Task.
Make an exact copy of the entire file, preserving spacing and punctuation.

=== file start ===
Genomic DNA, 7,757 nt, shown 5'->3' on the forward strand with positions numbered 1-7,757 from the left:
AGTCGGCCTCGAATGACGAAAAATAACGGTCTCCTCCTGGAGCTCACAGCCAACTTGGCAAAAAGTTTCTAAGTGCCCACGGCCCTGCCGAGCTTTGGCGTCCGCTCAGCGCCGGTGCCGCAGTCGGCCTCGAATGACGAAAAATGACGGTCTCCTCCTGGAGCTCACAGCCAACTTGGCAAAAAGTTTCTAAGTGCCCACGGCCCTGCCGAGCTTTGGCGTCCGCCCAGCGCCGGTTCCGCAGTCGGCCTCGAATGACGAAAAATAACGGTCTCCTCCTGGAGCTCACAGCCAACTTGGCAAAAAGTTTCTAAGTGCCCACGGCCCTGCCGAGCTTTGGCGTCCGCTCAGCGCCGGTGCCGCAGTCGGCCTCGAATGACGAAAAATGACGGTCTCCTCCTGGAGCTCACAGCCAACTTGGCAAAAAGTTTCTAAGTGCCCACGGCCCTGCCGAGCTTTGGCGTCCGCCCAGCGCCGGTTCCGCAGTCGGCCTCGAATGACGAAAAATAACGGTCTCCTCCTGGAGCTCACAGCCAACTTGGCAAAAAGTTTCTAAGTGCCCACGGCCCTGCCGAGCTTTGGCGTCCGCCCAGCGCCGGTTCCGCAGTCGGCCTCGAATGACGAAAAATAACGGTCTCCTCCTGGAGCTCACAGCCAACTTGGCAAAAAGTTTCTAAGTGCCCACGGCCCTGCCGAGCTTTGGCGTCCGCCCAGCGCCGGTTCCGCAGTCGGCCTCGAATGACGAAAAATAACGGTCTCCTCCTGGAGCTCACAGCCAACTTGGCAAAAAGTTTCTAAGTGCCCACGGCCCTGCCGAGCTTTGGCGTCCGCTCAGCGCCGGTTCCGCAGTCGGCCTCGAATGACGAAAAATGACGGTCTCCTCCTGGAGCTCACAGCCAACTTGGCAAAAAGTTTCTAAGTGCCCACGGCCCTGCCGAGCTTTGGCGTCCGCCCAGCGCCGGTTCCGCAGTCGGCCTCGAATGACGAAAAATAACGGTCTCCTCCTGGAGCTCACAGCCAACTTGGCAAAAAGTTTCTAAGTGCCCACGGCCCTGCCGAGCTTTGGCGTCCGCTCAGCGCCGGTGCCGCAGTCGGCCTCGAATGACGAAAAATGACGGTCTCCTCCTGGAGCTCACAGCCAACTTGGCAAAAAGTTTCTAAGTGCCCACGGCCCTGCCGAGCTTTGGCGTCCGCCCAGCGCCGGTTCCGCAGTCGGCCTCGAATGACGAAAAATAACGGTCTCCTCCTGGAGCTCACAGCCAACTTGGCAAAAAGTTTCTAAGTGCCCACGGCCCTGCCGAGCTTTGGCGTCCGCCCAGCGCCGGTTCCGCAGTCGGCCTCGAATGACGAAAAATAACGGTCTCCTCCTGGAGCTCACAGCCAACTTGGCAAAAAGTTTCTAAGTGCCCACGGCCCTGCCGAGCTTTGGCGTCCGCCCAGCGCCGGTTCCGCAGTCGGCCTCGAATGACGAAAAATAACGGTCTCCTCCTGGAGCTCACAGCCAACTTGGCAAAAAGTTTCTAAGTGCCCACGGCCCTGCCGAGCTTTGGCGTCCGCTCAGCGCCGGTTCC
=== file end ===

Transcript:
Genomic DNA, 7,757 nt, shown 5'->3' on the forward strand with positions numbered 1-7,757 from the left:
AGTCGGCCTCGAATGACGAAAAATAACGGTCTCCTCCTGGAGCTCACAGCCAACTTGGCAAAAAGTTTCTAAGTGCCCACGGCCCTGCCGAGCTTTGGCGTCCGCTCAGCGCCGGTGCCGCAGTCGGCCTCGAATGACGAAAAATGACGGTCTCCTCCTGGAGCTCACAGCCAACTTGGCAAAAAGTTTCTAAGTGCCCACGGCCCTGCCGAGCTTTGGCGTCCGCCCAGCGCCGGTTCCGCAGTCGGCCTCGAATGACGAAAAATAACGGTCTCCTCCTGGAGCTCACAGCCAACTTGGCAAAAAGTTTCTAAGTGCCCACGGCCCTGCCGAGCTTTGGCGTCCGCTCAGCGCCGGTGCCGCAGTCGGCCTCGAATGACGAAAAATGACGGTCTCCTCCTGGAGCTCACAGCCAACTTGGCAAAAAGTTTCTAAGTGCCCACGGCCCTGCCGAGCTTTGGCGTCCGCCCAGCGCCGGTTCCGCAGTCGGCCTCGAATGACGAAAAATAACGGTCTCCTCCTGGAGCTCACAGCCAACTTGGCAAAAAGTTTCTAAGTGCCCACGGCCCTGCCGAGCTTTGGCGTCCGCCCAGCGCCGGTTCCGCAGTCGGCCTCGAATGACGAAAAATAACGGTCTCCTCCTGGAGCTCACAGCCAACTTGGCAAAAAGTTTCTAAGTGCCCACGGCCCTGCCGAGCTTTGGCGTCCGCCCAGCGCCGGTTCCGCAGTCGGCCTCGAATGACGAAAAATAACGGTCTCCTCCTGGAGCTCACAGCCAACTTGGCAAAAAGTTTCTAAGTGCCCACGGCCCTGCCGAGCTTTGGCGTCCGCTCAGCGCCGGTTCCGCAGTCGGCCTCGAATGACGAAAAATGACGGTCTCCTCCTGGAGCTCACAGCCAACTTGGCAAAAAGTTTCTAAGTGCCCACGGCCCTGCCGAGCTTTGGCGTCCGCCCAGCGCCGGTTCCGCAGTCGGCCTCGAATGACGAAAAATAACGGTCTCCTCCTGGAGCTCACAGCCAACTTGGCAAAAAGTTTCTAAGTGCCCACGGCCCTGCCGAGCTTTGGCGTCCGCTCAGCGCCGGTGCCGCAGTCGGCCTCGAATGACGAAAAATGACGGTCTCCTCCTGGAGCTCACAGCCAACTTGGCAAAAAGTTTCTAAGTGCCCACGGCCCTGCCGAGCTTTGGCGTCCGCCCAGCGCCGGTTCCGCAGTCGGCCTCGAATGACGAAAAATAACGGTCTCCTCCTGGAGCTCACAGCCAACTTGGCAAAAAGTTTCTAAGTGCCCACGGCCCTGCCGAGCTTTGGCGTCCGCCCAGCGCCGGTTCCGCAGTCGGCCTCGAATGACGAAAAATAACGGTCTCCTCCTGGAGCTCACAGCCAACTTGGCAAAAAGTTTCTAAGTGCCCACGGCCCTGCCGAGCTTTGGCGTCCGCCCAGCGCCGGTTCCGCAGTCGGCCTCGAATGACGAAAAATAACGGTCTCCTCCTGGAGCTCACAGCCAACTTGGCAAAAAGTTTCTAAGTGCCCACGGCCCTGCCGAGCTTTGGCGTCCGCTCAGCGCCGGTTCC